Genome of Acetobacter malorum DmelCS_005

Draft genome sequence for the fruit-fly gastrointestinal tract symbiont, Acetobacter malorum strain DmelCS_005

John M. Chaston, Peter D. Newell, Chun-nin (Adam) Wong, and Angela E. Douglas

 Department of Entomology, Cornell University, Ithaca, NY

Here we announce the sequencing of Acetobacter malorum isolated from the gastrointestinal tract of the fruit fly Drosophila melanogaster. We assembled the genome with Velvet and annotated the genome using the RAST server, attaining a draft genome sequence of 87 contigs with 3147 annotated features and a total of 3,516,804 bp.

Normal animal function is dependent upon resident microorganisms (‘microbiota’) that contribute to healthy host nutrition, immunity, and behavior. Over 100 traits relating to metabolic, nutritional, vascular, hepatic, respiratory, immunological, endocrine, and neural status differ between animal hosts that are raised in the presence or absence of colonizing bacteria (Bercik et al., 2011; Smith et al., 2007). In the fruit fly Drosophila melanogaster, colonizing bacteria affect diverse traits such as mating behavior (Sharon et al., 2010) and host nutritional indices (Ridley et al., 2012). We have previously identified Acetobacter malorum as one of six bacterial species that make up greater than 90% of the host gastrointestinal tract microbial community (Wong et al., 2011). A. malorum has also been identified in other surveys of D. melanogaster host-associated microbial communities (Chandler et al., 2011; Corby-Harris et al., 2007; Ryu et al., 2008). Here, we announce the sequencing of A. malorum DmelCS_005.

Acetobacter malorum was isolated from aseptically dissected guts of Drosophila melanogaster, and maintained at 30° C on M.R.S. medium (de Man et al., 1960).  Cultures were grown shaking at 200rpm to late-log phase and genomic DNA prepared with the Qiagen DNeasy Blood and Tissue Kit as per the manufacturer’s recommendations.  The Cornell Life Sciences Core Facility performed library preparation for Illumina sequencing.

We acquired 19,508,465, 100-bp paired-end read-pairs using a Illumina HiSeq 2000. 18,304,816 read-pairs passed quality filtering, providing ~1000X genome coverage, and we used a random subset of 17,500,000 quality filtered read pairs for the assembly. We assembled the genome using Velvet 1.2.03 (10) by randomly allocating each sequence to one of 7 subset files, each containing 2,500,000 read pairs (142X coverage per subset file). Sequences from each subset file were assembled into contigs using kmer lengths of 79, aided by predictions of the Velvet Advisor tool (Seeman) and tests with multiple kmer lengths. The output contig file from each subset was used as input in a second velvet run with a kmer length of 75 to create a final assembly that was 3,510,409 bp long and represented by 96 contigs, with a maximum contig size of 1,153,504-bp and N50 of 174,419-bp. Annotation and subsequent analyses were performed using the Rapid Annotation using Subsystem Technology (RAST) server (Aziz et al., 2008) to create an annotated genome sequence with 3,516,804 bp, 87 contigs, 3147 features, and an estimated 121 missing genes.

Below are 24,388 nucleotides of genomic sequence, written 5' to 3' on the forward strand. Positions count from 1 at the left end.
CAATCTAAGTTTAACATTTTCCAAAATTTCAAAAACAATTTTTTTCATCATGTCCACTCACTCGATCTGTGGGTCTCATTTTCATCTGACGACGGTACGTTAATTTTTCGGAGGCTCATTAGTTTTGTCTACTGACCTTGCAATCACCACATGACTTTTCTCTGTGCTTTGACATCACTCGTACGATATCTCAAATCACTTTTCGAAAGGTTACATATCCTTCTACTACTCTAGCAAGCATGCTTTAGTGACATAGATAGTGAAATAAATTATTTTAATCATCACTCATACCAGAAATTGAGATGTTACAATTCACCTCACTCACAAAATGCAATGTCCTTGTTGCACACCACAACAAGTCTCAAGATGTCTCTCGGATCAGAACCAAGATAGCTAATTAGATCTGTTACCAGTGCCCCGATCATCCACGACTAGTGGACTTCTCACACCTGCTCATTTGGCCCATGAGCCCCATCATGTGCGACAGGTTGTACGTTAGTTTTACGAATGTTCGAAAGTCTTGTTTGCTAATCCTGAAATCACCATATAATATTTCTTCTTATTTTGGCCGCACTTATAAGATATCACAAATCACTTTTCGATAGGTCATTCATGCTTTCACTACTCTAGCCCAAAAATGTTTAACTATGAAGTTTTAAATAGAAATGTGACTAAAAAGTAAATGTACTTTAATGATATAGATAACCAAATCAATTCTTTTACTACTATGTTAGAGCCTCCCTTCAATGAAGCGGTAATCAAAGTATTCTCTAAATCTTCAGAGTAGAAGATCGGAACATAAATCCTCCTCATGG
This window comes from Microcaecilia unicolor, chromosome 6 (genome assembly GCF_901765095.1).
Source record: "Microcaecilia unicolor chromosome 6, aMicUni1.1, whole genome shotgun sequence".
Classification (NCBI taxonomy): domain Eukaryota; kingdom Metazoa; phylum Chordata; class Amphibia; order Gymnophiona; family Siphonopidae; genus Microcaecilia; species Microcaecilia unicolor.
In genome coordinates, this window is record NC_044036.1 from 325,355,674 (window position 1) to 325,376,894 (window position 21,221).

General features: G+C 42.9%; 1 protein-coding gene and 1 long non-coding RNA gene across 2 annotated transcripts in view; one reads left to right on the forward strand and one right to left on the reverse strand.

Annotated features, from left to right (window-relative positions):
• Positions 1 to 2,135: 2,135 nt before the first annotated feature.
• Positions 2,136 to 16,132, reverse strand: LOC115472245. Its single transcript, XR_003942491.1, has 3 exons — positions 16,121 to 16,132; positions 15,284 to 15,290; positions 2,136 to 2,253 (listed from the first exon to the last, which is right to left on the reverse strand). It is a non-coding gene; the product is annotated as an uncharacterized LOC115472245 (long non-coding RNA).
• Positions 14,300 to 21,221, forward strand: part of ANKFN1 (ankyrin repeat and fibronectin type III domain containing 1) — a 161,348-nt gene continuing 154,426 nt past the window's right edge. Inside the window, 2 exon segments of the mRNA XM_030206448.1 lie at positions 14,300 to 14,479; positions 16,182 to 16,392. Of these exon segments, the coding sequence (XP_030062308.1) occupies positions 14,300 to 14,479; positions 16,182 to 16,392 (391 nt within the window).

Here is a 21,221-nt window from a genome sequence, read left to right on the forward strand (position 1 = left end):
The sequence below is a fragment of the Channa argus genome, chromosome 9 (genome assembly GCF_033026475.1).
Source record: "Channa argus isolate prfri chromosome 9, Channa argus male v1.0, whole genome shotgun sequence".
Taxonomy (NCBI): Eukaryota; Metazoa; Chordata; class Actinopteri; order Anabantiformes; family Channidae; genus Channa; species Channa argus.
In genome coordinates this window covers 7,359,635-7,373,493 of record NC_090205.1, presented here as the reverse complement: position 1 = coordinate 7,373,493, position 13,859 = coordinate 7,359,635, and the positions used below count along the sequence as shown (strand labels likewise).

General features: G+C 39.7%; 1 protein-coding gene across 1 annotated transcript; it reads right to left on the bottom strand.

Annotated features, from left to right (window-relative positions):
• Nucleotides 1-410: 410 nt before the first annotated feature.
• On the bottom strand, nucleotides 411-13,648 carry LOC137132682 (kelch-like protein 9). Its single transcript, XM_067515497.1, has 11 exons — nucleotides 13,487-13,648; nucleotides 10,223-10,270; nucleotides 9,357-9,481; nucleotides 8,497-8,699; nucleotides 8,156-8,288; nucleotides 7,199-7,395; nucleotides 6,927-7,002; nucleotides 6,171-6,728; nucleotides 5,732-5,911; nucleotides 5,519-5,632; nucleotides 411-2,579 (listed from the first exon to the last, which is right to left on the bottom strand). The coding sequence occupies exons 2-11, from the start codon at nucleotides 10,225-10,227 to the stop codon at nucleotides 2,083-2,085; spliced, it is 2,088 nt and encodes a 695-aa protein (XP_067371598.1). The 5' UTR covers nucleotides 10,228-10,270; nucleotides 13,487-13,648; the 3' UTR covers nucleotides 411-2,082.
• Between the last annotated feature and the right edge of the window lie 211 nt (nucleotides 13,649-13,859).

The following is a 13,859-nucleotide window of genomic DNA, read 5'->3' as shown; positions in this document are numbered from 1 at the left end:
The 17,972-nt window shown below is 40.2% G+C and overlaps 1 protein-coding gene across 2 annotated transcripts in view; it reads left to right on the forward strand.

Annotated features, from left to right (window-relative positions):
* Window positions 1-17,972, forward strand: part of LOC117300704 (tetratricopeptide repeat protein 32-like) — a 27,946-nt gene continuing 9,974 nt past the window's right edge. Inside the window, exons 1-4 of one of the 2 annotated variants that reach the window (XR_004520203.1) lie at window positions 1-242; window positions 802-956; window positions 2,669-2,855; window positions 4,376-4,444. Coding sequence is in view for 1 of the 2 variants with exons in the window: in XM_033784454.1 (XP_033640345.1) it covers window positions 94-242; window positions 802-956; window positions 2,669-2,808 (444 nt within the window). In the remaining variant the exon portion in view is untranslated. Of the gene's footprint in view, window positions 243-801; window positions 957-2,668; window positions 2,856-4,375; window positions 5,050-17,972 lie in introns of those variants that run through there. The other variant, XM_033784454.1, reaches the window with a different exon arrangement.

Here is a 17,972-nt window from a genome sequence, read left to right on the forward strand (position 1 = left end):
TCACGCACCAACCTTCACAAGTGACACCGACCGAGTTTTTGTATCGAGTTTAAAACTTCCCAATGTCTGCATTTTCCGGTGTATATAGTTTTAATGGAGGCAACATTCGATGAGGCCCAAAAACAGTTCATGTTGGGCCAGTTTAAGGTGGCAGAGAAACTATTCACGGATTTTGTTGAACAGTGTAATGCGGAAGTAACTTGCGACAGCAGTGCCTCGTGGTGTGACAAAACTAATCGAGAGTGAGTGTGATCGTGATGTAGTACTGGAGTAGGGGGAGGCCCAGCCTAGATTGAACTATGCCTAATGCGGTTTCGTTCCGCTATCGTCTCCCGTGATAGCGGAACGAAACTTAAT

Based on genome sequence, we analyzed predicted functions of A. malorum in SEED (Overbeek et al., 2005). Consistent with expectations, there were complete or nearly complete predicted pathways for all of the essential amino acids genes. We found no predicted genes for bacterial motility or adhesion. We found few predicted iron acquisition and metabolism genes (including no siderophores) but 37 predicted TonB-dependent receptors. This is a similar number to the 35 TonB-dependent receptors present in Acetobacter tropicalis, another D. melanogaster gastrointestinal symbiont, and much greater than the number present in the D. melanogaster gastrointestinal tract symbiont Acetobacter pomorum (7 receptors) or in Escherichia coli (1 receptor) (data not shown). We did find predicted gene sequences involved in vitamin B12 synthesis, and the large number of TonB-dependent receptors may some connection with cobalamin, rather than iron-transport.

Acetobacter pasteurianus, the only Acetobacter species with a complete genome sequence, has 6 plasmids of varying length (Azuma et al., 2009). None of the assembled A. malorum contigs have full-length sequence similarity to any of the 6 A. pasteurianus plasmid sequences. However, two short contigs have similarity to genes that are likely plasmid genes and are present in one of the A. pasteurianus plasmids. Node 93 (4,519 bp long) contains regions with similarity to genes for RepA, 2 resolvases, and a plasmid partitioning protein. Node 37 (10,733 bp long) contains regions with similarity to traD and a conjugal transfer release protein A gene. These and other contigs may represent partial or complete plasmid sequences in A. malorum.

The sequence file is available as Download (see sidebar on left).  If you need the data in a different format, please contact us.


This work was supported by a NIH grant 1R01GM095372 to AED and Ruth L. Kirschstein NRSA postdoctoral fellowship to PDN (1F32GM099374-01). We thank Peter Schweitzer for assistance with filtering reads and Madeline Galac for assistance installing Velvet.



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